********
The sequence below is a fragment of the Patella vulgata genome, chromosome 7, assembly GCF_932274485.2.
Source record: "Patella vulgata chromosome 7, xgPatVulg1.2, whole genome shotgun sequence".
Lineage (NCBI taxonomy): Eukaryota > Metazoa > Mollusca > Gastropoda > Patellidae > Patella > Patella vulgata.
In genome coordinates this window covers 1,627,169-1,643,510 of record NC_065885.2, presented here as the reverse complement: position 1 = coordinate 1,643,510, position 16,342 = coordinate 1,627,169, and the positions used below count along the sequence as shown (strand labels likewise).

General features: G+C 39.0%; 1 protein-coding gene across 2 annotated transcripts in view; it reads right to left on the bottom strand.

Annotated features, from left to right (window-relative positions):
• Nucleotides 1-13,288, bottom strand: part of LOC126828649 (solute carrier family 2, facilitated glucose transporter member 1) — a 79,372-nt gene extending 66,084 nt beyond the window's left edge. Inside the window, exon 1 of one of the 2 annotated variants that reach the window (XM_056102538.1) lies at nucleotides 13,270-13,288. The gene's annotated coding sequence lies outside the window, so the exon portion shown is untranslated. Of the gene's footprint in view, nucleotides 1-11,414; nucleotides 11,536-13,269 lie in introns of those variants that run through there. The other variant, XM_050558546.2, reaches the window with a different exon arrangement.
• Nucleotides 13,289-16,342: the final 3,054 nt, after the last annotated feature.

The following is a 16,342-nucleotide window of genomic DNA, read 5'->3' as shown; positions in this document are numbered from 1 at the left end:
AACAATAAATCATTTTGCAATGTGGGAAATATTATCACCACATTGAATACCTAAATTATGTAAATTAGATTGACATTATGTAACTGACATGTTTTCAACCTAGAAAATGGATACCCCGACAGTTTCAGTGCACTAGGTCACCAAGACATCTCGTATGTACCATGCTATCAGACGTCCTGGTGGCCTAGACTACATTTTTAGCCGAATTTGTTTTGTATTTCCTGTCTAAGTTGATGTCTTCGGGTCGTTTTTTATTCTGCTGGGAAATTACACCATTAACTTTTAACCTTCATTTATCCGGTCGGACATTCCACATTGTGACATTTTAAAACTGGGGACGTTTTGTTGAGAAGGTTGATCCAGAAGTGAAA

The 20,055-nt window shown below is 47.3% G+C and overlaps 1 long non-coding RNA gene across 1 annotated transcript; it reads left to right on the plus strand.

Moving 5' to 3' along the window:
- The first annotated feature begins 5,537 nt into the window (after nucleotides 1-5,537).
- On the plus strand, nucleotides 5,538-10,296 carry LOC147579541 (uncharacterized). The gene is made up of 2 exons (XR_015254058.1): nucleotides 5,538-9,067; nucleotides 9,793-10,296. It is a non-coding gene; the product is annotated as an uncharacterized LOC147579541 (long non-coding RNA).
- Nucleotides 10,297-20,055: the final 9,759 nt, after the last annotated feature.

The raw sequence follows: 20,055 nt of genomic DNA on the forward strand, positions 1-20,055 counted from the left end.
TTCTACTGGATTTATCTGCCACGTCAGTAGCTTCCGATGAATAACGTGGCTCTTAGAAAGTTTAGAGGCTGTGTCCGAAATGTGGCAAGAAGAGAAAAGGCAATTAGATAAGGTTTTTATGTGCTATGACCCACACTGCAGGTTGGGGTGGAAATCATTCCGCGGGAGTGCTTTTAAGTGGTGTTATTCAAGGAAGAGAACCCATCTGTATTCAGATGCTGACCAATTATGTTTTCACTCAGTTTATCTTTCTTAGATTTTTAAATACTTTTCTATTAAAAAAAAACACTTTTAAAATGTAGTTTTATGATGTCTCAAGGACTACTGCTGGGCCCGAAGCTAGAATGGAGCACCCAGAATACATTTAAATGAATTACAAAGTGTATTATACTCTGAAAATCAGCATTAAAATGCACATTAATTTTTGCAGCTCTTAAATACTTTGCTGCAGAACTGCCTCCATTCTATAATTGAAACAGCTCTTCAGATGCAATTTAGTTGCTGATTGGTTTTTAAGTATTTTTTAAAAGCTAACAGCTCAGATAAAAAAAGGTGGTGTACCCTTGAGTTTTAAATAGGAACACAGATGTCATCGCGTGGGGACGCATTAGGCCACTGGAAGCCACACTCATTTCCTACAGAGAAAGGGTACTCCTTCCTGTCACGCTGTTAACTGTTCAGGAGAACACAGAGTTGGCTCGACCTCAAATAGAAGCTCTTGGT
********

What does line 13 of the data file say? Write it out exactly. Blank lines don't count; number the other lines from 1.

- The first annotated feature begins 5,537 nt into the window (after nucleotides 1-5,537).